To turn relay off, just comment out the transport rules:
sudo nano /etc/postfix/transport
#hotmail.com smtp:[in-v3.mailjet.com] #hotmail.co.uk smtp:[in-v3.mailjet.com] #hotmail.fr smtp:[in-v3.mailjet.com] #hotmail.de smtp:[in-v3.mailjet.com] #outlook.com smtp:[in-v3.mailjet.com] #outlook.de smtp:[in-v3.mailjet.com] #outlook.fr smtp:[in-v3.mailjet.com] #outlook.be smtp:[in-v3.mailjet.com] #outlook.in smtp:[in-v3.mailjet.com] #live.com smtp:[in-v3.mailjet.com]
sudo postmap /etc/postfix/transport
sudo /etc/init.d/postfix reload
Done. Relaying for those domains is turned off now.
If you want to reactivate: just do the same but remove the comment symbol
Limitations of Mailjet Free Plan
The free plan of Mailjet allows to send 6,000 mails per month and is limited to 200 mails per day. It is absolutely perfect for smaller servers with low email traffic. And as we only relay to Microsoft hosted email addresses the free plan may be more than enough for you.
But if you are unsure if this plan is big enough for you or you are in doubt and don’t want to risk email service interruption, just upgrade to one of their bigger plans which are very fair priced (e.g. 30,000 mails/month for $9.95). There is no minimum contract duration and you can leave at any time. So it comes without any risk.
Microsoft’s Email Policies
Of course all email service providers have spam fighting policies in place. We know that. And it is very important. We got it.
But: Microsoft is the only email service provider that causes such massive delivery problems for me that I spent a lot of time to find a solution to work around it. If they start to reject or even silently drop your emails for whatever secret reason you are in serious trouble. Because you know: it will take a long time to get this solved.
Why do I know? I operate multiple servers and each of those ran into the same Microsoft related problems some day. It comes without warning. My last affected email server ran for years without having any problems. But all of a sudden I was placed on one of Microsoft’s block lists for unknown reasons.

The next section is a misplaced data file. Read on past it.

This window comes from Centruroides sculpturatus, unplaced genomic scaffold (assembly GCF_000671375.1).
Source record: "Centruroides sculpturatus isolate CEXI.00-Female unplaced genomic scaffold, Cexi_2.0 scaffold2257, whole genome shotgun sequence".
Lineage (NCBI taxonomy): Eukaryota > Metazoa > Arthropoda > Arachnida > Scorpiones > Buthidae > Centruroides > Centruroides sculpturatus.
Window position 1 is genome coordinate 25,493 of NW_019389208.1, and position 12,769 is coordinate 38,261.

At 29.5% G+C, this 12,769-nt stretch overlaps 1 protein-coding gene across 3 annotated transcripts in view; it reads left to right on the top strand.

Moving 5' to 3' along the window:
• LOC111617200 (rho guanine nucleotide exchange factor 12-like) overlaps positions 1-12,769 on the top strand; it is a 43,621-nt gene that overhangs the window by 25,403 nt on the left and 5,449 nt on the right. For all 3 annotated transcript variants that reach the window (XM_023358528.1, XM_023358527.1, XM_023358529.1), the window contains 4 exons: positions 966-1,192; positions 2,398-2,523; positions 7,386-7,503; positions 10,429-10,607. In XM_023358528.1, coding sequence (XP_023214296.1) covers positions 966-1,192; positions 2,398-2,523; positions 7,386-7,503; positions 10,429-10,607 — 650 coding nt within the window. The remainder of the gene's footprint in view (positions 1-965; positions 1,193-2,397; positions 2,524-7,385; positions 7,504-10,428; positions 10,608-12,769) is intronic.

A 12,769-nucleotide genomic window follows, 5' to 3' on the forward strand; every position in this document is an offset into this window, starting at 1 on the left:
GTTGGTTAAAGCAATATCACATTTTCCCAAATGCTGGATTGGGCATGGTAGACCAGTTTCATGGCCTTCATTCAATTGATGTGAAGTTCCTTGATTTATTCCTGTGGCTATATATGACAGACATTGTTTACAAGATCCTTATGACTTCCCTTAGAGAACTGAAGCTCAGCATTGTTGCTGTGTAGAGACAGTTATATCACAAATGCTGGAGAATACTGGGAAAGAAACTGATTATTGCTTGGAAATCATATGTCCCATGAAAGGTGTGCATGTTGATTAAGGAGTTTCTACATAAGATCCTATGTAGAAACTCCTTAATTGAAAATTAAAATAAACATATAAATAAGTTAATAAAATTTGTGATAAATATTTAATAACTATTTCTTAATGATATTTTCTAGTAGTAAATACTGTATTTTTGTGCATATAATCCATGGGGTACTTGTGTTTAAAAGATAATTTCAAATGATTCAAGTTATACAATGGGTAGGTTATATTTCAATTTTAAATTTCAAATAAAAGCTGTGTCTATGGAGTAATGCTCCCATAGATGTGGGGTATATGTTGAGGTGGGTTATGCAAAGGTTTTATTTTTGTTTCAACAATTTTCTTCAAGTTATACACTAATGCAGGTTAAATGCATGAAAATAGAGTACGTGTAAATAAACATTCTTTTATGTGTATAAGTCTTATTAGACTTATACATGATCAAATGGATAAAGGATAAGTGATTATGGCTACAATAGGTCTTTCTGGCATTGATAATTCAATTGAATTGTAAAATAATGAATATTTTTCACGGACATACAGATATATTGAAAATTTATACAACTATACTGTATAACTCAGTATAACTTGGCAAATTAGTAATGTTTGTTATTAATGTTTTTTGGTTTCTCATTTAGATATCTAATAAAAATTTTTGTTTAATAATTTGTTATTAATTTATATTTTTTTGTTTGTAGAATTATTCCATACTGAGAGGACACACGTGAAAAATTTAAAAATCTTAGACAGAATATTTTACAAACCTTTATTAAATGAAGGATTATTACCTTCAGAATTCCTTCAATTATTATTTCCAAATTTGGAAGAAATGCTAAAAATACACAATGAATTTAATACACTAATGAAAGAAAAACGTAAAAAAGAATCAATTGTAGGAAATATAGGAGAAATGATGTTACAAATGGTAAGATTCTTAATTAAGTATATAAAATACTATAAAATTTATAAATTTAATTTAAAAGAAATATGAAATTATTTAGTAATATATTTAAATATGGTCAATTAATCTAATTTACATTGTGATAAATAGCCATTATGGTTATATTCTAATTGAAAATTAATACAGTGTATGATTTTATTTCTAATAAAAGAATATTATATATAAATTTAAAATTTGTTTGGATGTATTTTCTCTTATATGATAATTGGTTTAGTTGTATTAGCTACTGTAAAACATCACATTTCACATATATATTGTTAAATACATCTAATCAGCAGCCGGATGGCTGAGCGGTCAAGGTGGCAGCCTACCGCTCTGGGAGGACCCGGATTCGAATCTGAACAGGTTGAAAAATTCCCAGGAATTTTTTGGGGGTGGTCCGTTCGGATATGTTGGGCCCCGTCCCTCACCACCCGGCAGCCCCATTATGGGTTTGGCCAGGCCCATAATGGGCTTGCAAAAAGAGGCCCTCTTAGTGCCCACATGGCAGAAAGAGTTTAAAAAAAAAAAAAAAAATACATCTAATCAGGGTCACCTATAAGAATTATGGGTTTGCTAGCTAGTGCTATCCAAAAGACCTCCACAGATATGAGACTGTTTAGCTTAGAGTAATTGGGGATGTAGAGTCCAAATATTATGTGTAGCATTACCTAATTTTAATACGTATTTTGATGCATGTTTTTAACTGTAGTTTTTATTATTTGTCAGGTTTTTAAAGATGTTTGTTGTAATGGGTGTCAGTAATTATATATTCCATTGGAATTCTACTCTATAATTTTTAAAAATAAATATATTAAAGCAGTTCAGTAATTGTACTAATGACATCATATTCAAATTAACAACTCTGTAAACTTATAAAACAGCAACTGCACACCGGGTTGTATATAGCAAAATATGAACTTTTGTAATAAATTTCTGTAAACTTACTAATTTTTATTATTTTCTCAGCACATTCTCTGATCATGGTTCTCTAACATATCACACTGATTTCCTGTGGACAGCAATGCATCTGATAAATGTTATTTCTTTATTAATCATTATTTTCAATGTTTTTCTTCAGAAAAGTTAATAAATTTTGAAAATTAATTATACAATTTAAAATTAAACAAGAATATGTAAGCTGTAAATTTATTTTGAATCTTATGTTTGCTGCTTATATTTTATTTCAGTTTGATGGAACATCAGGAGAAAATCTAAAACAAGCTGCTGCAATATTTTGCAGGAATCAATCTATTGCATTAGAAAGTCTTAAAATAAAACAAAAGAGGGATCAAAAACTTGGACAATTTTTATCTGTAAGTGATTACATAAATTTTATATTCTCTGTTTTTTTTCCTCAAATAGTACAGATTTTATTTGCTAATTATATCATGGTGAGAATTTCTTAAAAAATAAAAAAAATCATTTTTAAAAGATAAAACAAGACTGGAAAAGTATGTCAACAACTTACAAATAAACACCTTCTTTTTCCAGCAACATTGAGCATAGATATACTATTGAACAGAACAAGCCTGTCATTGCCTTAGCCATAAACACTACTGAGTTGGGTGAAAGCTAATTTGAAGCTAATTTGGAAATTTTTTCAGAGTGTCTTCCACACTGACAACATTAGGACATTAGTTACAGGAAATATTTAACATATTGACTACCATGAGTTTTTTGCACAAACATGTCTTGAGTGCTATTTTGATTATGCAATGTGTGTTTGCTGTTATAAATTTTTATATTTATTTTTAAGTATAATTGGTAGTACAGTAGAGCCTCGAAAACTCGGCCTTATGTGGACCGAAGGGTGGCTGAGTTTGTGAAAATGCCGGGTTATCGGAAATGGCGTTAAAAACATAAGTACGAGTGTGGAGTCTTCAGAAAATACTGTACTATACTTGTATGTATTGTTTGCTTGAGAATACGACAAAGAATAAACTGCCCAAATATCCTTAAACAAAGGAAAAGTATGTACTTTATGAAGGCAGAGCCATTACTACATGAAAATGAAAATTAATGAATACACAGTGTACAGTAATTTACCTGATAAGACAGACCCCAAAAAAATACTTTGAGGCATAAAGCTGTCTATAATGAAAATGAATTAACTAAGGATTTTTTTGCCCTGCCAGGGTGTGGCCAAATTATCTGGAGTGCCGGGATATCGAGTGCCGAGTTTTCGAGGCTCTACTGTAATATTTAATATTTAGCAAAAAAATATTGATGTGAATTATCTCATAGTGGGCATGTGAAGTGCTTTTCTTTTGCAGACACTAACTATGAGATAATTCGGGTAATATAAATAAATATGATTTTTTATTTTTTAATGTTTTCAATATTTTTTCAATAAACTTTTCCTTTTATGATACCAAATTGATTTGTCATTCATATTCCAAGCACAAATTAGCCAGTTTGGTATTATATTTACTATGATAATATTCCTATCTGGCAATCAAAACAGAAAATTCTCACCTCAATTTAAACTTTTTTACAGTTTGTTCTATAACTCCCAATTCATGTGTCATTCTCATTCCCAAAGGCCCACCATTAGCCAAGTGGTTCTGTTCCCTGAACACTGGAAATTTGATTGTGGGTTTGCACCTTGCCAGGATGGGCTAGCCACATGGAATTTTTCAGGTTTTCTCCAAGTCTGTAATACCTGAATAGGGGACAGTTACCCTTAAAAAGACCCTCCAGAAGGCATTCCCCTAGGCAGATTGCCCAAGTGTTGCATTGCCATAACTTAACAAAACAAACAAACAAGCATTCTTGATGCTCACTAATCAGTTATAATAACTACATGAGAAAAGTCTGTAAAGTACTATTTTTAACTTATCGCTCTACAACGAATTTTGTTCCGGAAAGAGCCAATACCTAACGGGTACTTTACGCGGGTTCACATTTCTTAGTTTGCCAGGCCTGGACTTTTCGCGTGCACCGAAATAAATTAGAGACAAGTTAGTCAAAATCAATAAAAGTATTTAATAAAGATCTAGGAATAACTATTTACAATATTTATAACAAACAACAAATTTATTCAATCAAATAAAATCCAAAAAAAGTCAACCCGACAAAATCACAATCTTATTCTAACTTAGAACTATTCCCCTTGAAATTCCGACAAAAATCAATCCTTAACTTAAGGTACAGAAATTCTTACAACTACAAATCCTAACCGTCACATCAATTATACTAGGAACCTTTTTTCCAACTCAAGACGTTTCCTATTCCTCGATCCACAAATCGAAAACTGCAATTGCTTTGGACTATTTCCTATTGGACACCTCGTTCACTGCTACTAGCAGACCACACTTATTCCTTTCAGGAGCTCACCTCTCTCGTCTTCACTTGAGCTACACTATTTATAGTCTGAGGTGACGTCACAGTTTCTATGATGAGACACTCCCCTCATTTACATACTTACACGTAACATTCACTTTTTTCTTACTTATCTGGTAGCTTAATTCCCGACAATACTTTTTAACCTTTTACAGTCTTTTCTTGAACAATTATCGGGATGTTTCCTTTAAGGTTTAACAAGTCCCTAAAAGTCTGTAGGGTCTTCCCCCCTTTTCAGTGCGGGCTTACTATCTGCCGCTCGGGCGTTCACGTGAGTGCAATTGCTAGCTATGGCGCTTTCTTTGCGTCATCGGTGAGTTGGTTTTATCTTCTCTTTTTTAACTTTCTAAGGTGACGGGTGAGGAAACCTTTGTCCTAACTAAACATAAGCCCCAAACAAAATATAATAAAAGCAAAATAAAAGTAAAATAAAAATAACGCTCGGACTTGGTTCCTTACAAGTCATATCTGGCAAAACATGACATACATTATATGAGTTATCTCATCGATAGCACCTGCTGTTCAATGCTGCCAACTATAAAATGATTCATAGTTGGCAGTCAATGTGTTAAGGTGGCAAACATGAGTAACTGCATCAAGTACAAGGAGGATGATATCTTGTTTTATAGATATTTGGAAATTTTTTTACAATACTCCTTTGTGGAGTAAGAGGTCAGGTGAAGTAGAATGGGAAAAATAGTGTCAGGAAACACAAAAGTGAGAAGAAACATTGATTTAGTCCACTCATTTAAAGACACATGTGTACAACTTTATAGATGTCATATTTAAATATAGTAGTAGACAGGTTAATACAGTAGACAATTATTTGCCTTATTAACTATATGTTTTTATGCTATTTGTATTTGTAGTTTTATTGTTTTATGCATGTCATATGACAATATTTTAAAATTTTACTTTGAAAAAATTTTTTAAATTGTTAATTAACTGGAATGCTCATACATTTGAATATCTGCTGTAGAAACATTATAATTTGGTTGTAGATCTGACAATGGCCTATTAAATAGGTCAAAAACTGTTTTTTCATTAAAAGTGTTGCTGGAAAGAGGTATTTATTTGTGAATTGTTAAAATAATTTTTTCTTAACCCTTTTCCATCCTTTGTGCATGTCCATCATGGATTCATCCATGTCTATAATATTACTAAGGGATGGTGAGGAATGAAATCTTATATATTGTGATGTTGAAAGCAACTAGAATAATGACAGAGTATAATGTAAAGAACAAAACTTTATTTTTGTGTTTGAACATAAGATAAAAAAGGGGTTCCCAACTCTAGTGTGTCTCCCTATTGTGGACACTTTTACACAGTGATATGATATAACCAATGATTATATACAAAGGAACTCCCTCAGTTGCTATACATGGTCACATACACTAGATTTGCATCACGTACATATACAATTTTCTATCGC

I wouldn’t complain if there would be really something wrong with my server setup. I wouldn’t complain if they would protect themselves from real spam sent by my server. I wouldn’t complain if they would tell me what the exact problem is. I wouldn’t complain if other email service providers would also block my emails because there are serious issues. But all this is not the case. The by far biggest part of my email delivery problems was Microsoft related.
Googeling the problems shows me that I am not alone and many operators of (especially smaller) email servers feel the same pain.
This finally brought me to write this article and I really hope it helps some of my fellow sufferers.
Although the problem was always solved by Microsoft and my servers finally were taken from their block lists,
- they never told me what the real problem was, so I will never be able to avoid whatever problems next time
- it always took a long time to solve (days/weeks, not hours)
- they in many cases told me there wasn’t any problem when I opened the first ticket. I had to be persistant and write to them again and again, begging them to throw me a bone
Fortunately I’m now prepared for the next email delivery incident!